ARTICLE | doi:10.20944/preprints202107.0161.v1
Subject: Engineering, Automotive Engineering Keywords: concrete blocks; life cycle assessment; sealing masonry; structural masonry; ceramic bricks
Online: 6 July 2021 (15:18:55 CEST)
The civil construction industry is one of the sectors that most consume natural resources in the world and, consequently, one of that generate more waste. Thinking about constructive techniques that generate less impact on the environment is vital to ensure sustainable development. In this scenario, the Life Cycle Assessment (LCA) has been presented as an internationally recognized approach, that assesses the potential impact of products and services on human health and the environment, throughout its entire life cycle. Aimed to identify construction techniques and vertical closing systems that generate less impact and consumption of natural resources, the impacts generated by the life cycle of the three vertical closing systems most applied in construction sites in Brazil were compared: ceramic brick masonry system (CBr); concrete block masonry system (CBk); and structural blocks masonry system (SBk). The SBk proved to be the least impacting to the “Resource Scarcity”, “Damage to Human Health”, and “Damage to the diversity of Ecosystems” interesting areas. This performance is directly related to the use of cement CPIII type and also by the fact that the SBk consumes less concrete and mortar than the others. Already the "Water Consumption" area, the CBk was the least impacting due to the lower consumption of electricity during its life cycle. The reliability of the results was proven through a sensitivity analysis of the normalization and characterization factors, which consisted of comparing the results obtained by applying two different methodologies. It is believed that the LCA study carried out can assist in the decision-making process regarding the choice of the most sustainable construction method.
ARTICLE | doi:10.20944/preprints201907.0175.v1
Subject: Engineering, Civil Engineering Keywords: masonry structures; shear walls; clay brick (CB); calcium-silicate (Ca-Si) masonry units; autoclaved aerated concrete masonry units (AAC); bed joints reinforcement; shear strength; strain angle; wall stiffness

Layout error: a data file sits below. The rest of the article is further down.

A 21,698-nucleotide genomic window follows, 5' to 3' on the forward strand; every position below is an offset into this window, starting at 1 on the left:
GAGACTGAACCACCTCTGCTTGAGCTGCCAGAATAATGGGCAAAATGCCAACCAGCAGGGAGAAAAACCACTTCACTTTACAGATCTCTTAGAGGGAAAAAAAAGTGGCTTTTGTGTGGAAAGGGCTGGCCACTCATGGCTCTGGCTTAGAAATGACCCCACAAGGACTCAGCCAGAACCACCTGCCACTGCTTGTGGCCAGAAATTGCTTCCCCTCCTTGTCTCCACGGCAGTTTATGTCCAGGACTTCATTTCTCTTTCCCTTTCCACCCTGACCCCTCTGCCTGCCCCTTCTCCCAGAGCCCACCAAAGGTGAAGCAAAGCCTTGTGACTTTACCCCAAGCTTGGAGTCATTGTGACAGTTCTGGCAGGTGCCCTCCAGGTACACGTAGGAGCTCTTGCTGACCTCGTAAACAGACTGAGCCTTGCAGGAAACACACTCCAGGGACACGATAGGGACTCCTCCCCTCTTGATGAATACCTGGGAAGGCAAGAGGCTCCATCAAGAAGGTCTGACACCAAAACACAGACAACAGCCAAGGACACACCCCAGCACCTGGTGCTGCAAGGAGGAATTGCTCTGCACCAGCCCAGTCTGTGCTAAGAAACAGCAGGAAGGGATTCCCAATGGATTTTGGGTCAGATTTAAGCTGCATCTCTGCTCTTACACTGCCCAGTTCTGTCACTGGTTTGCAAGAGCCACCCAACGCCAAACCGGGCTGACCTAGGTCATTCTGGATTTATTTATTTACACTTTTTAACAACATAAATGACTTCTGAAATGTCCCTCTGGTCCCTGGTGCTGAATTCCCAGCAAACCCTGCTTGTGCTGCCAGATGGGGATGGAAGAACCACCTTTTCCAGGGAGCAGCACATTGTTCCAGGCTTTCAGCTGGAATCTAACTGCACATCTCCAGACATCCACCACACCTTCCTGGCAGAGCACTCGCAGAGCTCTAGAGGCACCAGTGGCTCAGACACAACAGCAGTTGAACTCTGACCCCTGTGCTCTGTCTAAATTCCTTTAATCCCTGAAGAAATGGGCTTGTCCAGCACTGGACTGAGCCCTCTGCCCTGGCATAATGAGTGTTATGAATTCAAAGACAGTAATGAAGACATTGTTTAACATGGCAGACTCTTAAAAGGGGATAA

Online: 15 July 2019 (05:37:44 CEST)
The area of Central and Eastern Europe, and thus Poland, is not exposed to effects of seismic actions. Any possible tremors can be caused by coal or copper mining. Wind, rheological effects, the impact of other objects or a non-uniform substrate are the predominant types of loading included in calculations for stiffening walls. The majority of buildings in Poland, as in most other European countries, are low, medium-high brick buildings. Some traditional materials, like solid brick (>10% of construction materials market) are still used. But autoclaved aerated concrete (AAC) and cement-sand calcium-silicate (Ca-Si) elements with thin joints are prevailing (>70% of the market) on the Polish market. Adding reinforcement only to bed joints in a wall is a satisfactory solution (in addition to confining) for seismic actions occurring in Poland that improves ULS and SLS. This paper presents results from our own tests on testing horizontal shear walls without reinforcement and with different types of reinforcement. This discussion includes 51 walls made of solid brick (CB) reinforced with steel bars and steel trusses, results from tests on 15 walls made of calcium-silicate (Ca-Si) and AAC masonry units reinforced with steel trusses and plastic meshes. Taking into account our own tests and those conducted by other authors, empirical relationships were determined on the basis of more than 90 walls. They are applicable to design and construction phase to determine the likely effect of reinforcement on cracking stress that damage shear deformation and wall stiffness.